Driving of the Merchants From the Temple by Scarsellino

Jesus is stated to have visited the Temple in Jerusalem, where the courtyard is described as being filled with livestock, merchants, and the tables of the money changers, who changed the standard Greek and Roman money for Jewish and Tyrian money.[1] Jerusalem was packed with Jews who had come for Passover, perhaps numbering 300,000 to 400,000 pilgrims.[5][6]

And making a whip of cords, he drove them all out of the temple, with the sheep and oxen. And he poured out the coins of the money-changers and overturned their tables. And he told those who sold the pigeons, "Take these things away; do not make my Father's house a house of trade."[Jn 2:13–16]

"And Jesus went into the temple of God, and cast out all them that sold and bought in the temple, and overthrew the tables of the moneychangers, and the seats of them that sold doves, And said unto them, It is written, My house shall be called the house of prayer; but ye have made it a den of thieves."

Herod's Temple, referred to in John 2:13, as imagined in the Holyland Model of Jerusalem. It is currently situated adjacent to the Shrine of the Book exhibit at the Israel Museum, Jerusalem.
Herod's Temple, referred to in John 2:13, as imagined in the Holyland Model of Jerusalem. It is currently situated adjacent to the Shrine of the Book exhibit at the Israel Museum, Jerusalem.

In Mark 12:40 and Luke 20:47 Jesus accused the Temple authorities of thieving and this time he names poor widows as their victims, going on to provide evidence of this in Mark 12:42 and Luke 21:2. Dove sellers were selling doves that were sacrificed by the poor who could not afford grander sacrifices and specifically by women. According to Mark 11:16, Jesus then put an embargo on people carrying any merchandise through the Temple—a sanction that would have disrupted all commerce.[4][7] This occurred in the outermost court of the gentiles.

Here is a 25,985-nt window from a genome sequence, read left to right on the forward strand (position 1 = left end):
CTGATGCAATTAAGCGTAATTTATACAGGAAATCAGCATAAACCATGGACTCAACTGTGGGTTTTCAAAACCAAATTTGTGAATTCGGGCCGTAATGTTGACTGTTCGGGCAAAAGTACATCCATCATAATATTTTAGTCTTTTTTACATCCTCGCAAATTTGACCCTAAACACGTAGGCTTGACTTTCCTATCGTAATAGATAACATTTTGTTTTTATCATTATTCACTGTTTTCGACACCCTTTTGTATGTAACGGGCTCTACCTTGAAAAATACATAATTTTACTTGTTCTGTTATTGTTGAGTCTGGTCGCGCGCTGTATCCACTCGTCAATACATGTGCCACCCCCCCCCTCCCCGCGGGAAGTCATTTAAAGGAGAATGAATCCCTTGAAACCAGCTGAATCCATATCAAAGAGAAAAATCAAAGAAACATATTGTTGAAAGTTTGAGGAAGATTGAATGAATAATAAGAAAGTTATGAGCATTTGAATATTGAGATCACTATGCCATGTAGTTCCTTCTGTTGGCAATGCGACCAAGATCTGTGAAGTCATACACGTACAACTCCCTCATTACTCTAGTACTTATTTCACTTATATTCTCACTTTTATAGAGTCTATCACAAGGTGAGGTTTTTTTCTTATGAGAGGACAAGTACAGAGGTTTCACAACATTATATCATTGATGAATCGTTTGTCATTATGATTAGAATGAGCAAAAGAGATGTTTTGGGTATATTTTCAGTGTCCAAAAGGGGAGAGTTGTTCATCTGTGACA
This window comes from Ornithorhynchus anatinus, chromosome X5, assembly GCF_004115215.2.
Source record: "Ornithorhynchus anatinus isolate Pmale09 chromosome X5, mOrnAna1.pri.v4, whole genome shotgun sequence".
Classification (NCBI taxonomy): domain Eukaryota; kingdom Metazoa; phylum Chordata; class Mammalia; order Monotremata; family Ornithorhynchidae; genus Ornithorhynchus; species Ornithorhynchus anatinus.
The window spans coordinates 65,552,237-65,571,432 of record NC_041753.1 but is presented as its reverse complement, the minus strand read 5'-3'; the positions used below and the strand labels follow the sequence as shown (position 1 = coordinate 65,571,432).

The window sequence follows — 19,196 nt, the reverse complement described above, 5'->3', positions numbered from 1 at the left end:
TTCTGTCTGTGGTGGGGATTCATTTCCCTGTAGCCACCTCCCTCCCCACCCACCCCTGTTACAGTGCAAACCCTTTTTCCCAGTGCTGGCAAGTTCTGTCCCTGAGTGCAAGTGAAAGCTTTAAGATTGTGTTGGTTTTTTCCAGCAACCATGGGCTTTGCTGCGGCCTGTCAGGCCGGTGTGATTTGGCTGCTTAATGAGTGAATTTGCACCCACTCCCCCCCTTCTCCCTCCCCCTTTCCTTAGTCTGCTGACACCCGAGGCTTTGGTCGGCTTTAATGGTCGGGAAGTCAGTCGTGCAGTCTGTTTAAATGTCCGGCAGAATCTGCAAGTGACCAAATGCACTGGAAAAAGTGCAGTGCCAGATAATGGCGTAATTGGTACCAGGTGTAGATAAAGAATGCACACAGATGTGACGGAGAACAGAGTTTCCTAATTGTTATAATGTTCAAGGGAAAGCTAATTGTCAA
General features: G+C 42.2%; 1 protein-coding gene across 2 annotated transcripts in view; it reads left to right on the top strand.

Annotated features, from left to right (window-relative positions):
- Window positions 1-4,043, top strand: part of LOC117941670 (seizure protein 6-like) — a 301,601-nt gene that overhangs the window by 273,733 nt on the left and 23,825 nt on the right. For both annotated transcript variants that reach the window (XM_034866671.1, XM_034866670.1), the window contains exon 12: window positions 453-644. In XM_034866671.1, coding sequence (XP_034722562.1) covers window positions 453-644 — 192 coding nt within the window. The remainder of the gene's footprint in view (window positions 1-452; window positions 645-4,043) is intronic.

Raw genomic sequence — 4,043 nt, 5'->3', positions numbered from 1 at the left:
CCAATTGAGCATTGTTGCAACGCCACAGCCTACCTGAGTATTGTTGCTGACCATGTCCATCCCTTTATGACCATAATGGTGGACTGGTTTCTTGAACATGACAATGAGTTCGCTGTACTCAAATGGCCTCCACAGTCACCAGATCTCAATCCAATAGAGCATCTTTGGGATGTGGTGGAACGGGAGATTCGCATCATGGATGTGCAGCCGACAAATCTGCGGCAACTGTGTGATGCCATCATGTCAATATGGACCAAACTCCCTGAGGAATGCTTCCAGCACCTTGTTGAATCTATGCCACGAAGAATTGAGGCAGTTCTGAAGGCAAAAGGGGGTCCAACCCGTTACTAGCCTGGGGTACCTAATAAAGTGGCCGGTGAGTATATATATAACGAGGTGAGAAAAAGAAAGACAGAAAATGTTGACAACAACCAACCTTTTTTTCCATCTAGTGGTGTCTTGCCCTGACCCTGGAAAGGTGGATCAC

Matthew 21:14–16 says the Temple leaders questioned Jesus if he was aware the children were shouting "Hosanna to the Son of David." Jesus responded by saying "from the lips of children and infants you have ordained praise." This phrase incorporates a phrase from the Psalm 8:2, "from the lips of children and infants," believed by followers to be an admission of divinity by Jesus, thus confirming his divinity via prooftexting the Old Testament.[4][7]


Claims about the Temple cleansing episode in the Gospel of John can be combined with non-biblical historical sources to obtain an estimate of when it occurred. John 2:13 states that Jesus went to the Temple in Jerusalem around the start of his ministry and John 2:20 states that Jesus was told:[8][9]

"Forty and six years was this temple in building, and you want to raise it up in three days?"

In the Antiquities of the Jews, first-century historian Flavius Josephus wrote that (Ant 15.380) the temple reconstruction was started by Herod the Great in the 18th year of his reign 22 BC, two years before Augustus arrived in Syria in 20 BC to return the son of Phraates IV and receive in return the spoils and standards of three Roman legions (Ant 15.354).[9][10][11][12] Temple expansion and reconstruction was ongoing, and it was in constant reconstruction until it was destroyed in 70 AD by the Romans.[13] Given that it had taken 46 years of construction to that point, the Temple visit in the Gospel of John has been estimated at any time between 24–29 AD. It is possible that the complex was only a few years completed when the future Emperor Titus destroyed the Temple in 70 AD.[8][9][14][15][16]